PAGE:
A Towering Task: Carolina Contractor Takes on Steep Challenge on Landmark Peak

PINKBAR+ fiberglass grid for concrete, pink rebar for concrete
PINKBAR+ fiberglass rebar grid in place on a section of walkway.

To call Carolina Bomanite’s Wilson Nature Center project a towering mountain to climb might just be an understatement.

For starters, there’s the terrain – a steep climb up one of the highest peaks in the Southern Appalachians – Grandfather Mountain in the Blue Ridge range of western North Carolina.

Left: a Carolina Bomanite artisan and Grandfather
mountain naturalist are shown on a walkboard over
the fresh-concrete surface, placing prints representing
those a “rambling bear” would leave on the mountainside.
 Right: A close-up look at the bear prints.

Then there’s the weather. It might be a sunny and warm spring morning down at the base of the mountain, but blustery, cold and maybe even snowy high up on the mountainside before the day is out.

“Grandfather Mountain has some of the most extreme and quick-changing weather on the east coast.” Thus reads a description provided by the Wilson Center for Nature Discovery. This is the impressive natural-history educational facility that sits high on the side of the mountain. Temperatures at the summit are usually 10 to 15 degrees cooler than the foothills below, and the site also gets frequent blasts of high winds.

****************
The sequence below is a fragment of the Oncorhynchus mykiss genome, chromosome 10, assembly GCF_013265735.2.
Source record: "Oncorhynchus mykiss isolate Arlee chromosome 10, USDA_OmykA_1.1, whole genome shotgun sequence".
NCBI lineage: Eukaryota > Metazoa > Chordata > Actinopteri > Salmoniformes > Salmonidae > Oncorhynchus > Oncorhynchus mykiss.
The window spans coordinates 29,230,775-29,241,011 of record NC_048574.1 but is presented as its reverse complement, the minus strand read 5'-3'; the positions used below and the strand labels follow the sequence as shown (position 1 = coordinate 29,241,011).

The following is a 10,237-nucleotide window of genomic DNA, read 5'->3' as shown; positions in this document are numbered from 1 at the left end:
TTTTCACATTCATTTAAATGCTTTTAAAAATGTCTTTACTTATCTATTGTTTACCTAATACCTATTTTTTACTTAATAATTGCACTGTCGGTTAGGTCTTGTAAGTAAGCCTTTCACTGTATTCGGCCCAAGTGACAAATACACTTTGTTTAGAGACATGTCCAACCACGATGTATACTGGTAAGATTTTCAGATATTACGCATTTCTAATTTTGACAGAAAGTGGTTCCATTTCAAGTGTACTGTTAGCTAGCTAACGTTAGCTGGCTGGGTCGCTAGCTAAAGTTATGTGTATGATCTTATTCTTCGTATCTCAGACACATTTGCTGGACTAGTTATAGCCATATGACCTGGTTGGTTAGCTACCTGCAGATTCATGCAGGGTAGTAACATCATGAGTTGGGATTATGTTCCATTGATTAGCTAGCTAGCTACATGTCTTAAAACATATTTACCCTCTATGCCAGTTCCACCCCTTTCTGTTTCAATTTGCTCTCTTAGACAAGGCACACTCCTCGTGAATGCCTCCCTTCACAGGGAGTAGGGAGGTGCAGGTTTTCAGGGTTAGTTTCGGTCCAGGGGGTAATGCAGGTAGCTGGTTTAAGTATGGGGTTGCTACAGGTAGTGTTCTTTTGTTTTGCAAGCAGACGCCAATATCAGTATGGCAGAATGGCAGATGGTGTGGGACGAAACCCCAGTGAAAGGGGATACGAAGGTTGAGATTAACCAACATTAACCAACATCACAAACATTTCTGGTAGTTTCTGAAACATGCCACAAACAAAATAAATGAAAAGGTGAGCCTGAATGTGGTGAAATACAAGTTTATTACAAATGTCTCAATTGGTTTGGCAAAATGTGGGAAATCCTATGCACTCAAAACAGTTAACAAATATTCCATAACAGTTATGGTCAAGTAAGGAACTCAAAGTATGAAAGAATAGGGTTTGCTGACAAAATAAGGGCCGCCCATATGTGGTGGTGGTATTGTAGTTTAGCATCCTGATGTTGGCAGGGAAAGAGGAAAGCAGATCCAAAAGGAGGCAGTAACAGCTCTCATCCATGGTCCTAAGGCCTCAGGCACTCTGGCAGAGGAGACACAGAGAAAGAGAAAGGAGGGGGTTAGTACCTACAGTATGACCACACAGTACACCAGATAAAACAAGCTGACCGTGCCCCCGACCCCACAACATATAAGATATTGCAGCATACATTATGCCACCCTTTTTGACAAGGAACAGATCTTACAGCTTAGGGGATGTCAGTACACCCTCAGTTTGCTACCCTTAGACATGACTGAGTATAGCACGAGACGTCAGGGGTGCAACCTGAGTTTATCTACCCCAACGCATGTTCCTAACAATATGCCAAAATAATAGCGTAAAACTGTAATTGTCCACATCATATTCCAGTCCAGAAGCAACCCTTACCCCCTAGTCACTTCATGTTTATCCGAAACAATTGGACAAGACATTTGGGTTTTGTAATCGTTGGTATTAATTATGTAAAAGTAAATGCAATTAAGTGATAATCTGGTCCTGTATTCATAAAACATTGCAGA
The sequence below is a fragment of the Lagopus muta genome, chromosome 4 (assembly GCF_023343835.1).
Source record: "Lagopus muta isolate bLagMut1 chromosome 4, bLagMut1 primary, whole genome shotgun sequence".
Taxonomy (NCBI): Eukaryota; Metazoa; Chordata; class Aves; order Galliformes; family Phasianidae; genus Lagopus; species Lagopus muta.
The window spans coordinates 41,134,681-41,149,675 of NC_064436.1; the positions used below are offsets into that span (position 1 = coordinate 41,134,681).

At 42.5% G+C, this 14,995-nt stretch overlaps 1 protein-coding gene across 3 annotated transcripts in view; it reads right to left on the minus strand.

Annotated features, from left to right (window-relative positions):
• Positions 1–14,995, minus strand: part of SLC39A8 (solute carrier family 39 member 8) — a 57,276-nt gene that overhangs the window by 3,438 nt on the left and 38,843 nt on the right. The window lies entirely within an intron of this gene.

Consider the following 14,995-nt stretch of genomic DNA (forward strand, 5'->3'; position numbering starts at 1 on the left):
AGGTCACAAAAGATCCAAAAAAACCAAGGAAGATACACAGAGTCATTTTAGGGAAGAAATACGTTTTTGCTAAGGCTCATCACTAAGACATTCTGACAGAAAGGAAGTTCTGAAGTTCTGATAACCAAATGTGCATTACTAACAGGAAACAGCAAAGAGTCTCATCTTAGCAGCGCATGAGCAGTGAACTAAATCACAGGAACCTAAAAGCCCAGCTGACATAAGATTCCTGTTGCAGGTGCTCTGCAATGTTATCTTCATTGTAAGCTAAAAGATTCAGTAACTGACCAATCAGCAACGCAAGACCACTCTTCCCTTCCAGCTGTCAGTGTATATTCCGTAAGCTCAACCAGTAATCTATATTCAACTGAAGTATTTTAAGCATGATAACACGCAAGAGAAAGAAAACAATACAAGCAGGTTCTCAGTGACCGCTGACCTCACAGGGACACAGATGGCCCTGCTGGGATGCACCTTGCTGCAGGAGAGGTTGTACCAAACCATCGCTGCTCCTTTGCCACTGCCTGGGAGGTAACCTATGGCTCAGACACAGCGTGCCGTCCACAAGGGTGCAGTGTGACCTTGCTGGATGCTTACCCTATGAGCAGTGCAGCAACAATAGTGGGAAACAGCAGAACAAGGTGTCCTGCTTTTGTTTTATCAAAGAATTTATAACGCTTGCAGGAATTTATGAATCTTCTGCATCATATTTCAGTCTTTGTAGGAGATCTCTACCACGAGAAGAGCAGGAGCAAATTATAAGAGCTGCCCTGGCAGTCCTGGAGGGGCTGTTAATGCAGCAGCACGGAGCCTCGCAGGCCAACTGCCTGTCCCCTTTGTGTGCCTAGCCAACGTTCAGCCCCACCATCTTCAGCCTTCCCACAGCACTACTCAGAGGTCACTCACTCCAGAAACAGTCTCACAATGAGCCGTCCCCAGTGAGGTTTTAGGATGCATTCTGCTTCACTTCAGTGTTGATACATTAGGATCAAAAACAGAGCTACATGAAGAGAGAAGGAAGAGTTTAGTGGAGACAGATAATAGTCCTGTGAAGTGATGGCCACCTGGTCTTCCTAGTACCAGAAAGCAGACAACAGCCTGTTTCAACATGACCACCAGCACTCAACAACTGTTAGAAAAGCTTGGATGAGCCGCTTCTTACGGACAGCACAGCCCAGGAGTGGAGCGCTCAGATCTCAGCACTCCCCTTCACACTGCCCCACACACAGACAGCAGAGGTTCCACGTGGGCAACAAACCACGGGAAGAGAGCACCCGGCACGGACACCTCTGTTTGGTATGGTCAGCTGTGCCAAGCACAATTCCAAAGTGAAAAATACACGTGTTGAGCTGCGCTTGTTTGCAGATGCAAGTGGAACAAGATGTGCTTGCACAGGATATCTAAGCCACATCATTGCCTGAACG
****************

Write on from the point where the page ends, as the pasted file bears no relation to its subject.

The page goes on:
For Carolina Bomanite, this environment, plus a daunting timetable, made for a challenge as steep as the side of the granite monolith of Grandfather Mountain.

Carolina Bomanite, headed by owner John Fletcher, teamed with Landscape Architect Ron Cutlip and Grandfather Mountain Stewardship Foundation to build expanded walkway and plaza elements at the Wilson Center site. The mountain complex, built and operated by the Grandfather Mountain Foundation, also includes the Nature Discovery facility, the landmark Mile High Swinging Bridge, hiking trails, and Wildlife Habitats where native animal species can be seen in their natural surroundings.

“Working at a property that has such a rich history to so many visitors humbles a person when they drive up the mountain,” Fletcher says of the project’s spectacular setting. “When passionate people all direct their attention to the character of a project, it really shows. From our installation crews to the staff and vendor suppliers we utilized for this project, everyone has a story to tell about the mountain.”

PINKBAR, pink concrete rebar, fiberglass rebar
Closeup photo of the PINKBAR+ fiberglass-rebar grid over the aggregate base course of a section of walkway.

Carolina Bomanite amd landscape architect Cutlip have teamed up on several projects over the past 10-plus years, and Fletcher says he and Cutlip enjoy a “unique relationship that allows us both to direct our expertise in a positive direction on every project we’ve completed together.”

“Ron’s vision and my construction knowledge allow us both to add to creativity and provide sustainability to the installation.”